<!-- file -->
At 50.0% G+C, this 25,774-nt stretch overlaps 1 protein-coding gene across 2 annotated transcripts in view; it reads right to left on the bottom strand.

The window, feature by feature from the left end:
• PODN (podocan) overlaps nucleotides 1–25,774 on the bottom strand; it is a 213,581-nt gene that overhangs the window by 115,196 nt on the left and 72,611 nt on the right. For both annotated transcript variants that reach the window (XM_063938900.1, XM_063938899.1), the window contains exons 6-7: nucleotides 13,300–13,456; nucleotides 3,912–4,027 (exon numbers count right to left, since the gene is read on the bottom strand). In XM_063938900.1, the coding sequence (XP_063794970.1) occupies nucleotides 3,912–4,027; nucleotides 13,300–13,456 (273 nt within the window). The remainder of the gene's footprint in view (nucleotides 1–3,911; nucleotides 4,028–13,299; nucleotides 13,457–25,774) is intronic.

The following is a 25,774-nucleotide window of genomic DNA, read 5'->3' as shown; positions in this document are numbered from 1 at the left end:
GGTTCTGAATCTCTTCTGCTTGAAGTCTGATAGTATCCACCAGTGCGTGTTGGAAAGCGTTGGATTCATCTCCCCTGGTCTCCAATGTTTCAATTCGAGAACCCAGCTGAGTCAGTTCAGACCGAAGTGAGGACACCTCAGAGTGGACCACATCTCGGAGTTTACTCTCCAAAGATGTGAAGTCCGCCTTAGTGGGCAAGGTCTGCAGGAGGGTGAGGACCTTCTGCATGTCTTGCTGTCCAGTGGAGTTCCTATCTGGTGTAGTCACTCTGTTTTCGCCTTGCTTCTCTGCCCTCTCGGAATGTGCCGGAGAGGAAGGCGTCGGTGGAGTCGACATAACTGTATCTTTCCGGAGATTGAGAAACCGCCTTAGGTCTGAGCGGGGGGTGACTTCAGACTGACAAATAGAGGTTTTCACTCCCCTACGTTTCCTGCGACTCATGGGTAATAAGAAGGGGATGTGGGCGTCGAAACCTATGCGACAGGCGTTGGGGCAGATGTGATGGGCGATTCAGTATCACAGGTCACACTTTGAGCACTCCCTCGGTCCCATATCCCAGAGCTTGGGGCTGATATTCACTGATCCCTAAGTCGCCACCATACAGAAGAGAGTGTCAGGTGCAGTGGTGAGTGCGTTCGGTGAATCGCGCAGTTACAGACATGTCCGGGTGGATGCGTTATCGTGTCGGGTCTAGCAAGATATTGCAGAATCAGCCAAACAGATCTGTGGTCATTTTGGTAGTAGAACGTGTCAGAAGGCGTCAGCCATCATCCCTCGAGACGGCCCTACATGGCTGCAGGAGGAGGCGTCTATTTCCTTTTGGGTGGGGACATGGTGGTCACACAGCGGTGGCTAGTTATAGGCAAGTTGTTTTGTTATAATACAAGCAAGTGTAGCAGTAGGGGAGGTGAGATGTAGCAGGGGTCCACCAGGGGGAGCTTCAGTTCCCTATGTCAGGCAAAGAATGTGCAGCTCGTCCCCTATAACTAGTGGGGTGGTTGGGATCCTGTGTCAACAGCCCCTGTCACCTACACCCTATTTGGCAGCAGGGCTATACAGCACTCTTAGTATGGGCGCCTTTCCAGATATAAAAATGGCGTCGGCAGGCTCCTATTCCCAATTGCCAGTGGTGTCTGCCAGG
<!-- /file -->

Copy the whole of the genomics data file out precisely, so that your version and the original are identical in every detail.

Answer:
At 50.0% G+C, this 25,774-nt stretch overlaps 1 protein-coding gene across 2 annotated transcripts in view; it reads right to left on the bottom strand.

The window, feature by feature from the left end:
• PODN (podocan) overlaps nucleotides 1–25,774 on the bottom strand; it is a 213,581-nt gene that overhangs the window by 115,196 nt on the left and 72,611 nt on the right. For both annotated transcript variants that reach the window (XM_063938900.1, XM_063938899.1), the window contains exons 6-7: nucleotides 13,300–13,456; nucleotides 3,912–4,027 (exon numbers count right to left, since the gene is read on the bottom strand). In XM_063938900.1, the coding sequence (XP_063794970.1) occupies nucleotides 3,912–4,027; nucleotides 13,300–13,456 (273 nt within the window). The remainder of the gene's footprint in view (nucleotides 1–3,911; nucleotides 4,028–13,299; nucleotides 13,457–25,774) is intronic.

The following is a 25,774-nucleotide window of genomic DNA, read 5'->3' as shown; positions in this document are numbered from 1 at the left end:
GGTTCTGAATCTCTTCTGCTTGAAGTCTGATAGTATCCACCAGTGCGTGTTGGAAAGCGTTGGATTCATCTCCCCTGGTCTCCAATGTTTCAATTCGAGAACCCAGCTGAGTCAGTTCAGACCGAAGTGAGGACACCTCAGAGTGGACCACATCTCGGAGTTTACTCTCCAAAGATGTGAAGTCCGCCTTAGTGGGCAAGGTCTGCAGGAGGGTGAGGACCTTCTGCATGTCTTGCTGTCCAGTGGAGTTCCTATCTGGTGTAGTCACTCTGTTTTCGCCTTGCTTCTCTGCCCTCTCGGAATGTGCCGGAGAGGAAGGCGTCGGTGGAGTCGACATAACTGTATCTTTCCGGAGATTGAGAAACCGCCTTAGGTCTGAGCGGGGGGTGACTTCAGACTGACAAATAGAGGTTTTCACTCCCCTACGTTTCCTGCGACTCATGGGTAATAAGAAGGGGATGTGGGCGTCGAAACCTATGCGACAGGCGTTGGGGCAGATGTGATGGGCGATTCAGTATCACAGGTCACACTTTGAGCACTCCCTCGGTCCCATATCCCAGAGCTTGGGGCTGATATTCACTGATCCCTAAGTCGCCACCATACAGAAGAGAGTGTCAGGTGCAGTGGTGAGTGCGTTCGGTGAATCGCGCAGTTACAGACATGTCCGGGTGGATGCGTTATCGTGTCGGGTCTAGCAAGATATTGCAGAATCAGCCAAACAGATCTGTGGTCATTTTGGTAGTAGAACGTGTCAGAAGGCGTCAGCCATCATCCCTCGAGACGGCCCTACATGGCTGCAGGAGGAGGCGTCTATTTCCTTTTGGGTGGGGACATGGTGGTCACACAGCGGTGGCTAGTTATAGGCAAGTTGTTTTGTTATAATACAAGCAAGTGTAGCAGTAGGGGAGGTGAGATGTAGCAGGGGTCCACCAGGGGGAGCTTCAGTTCCCTATGTCAGGCAAAGAATGTGCAGCTCGTCCCCTATAACTAGTGGGGTGGTTGGGATCCTGTGTCAACAGCCCCTGTCACCTACACCCTATTTGGCAGCAGGGCTATACAGCACTCTTAGTATGGGCGCCTTTCCAGATATAAAAATGGCGTCGGCAGGCTCCTATTCCCAATTGCCAGTGGTGTCTGCCAGG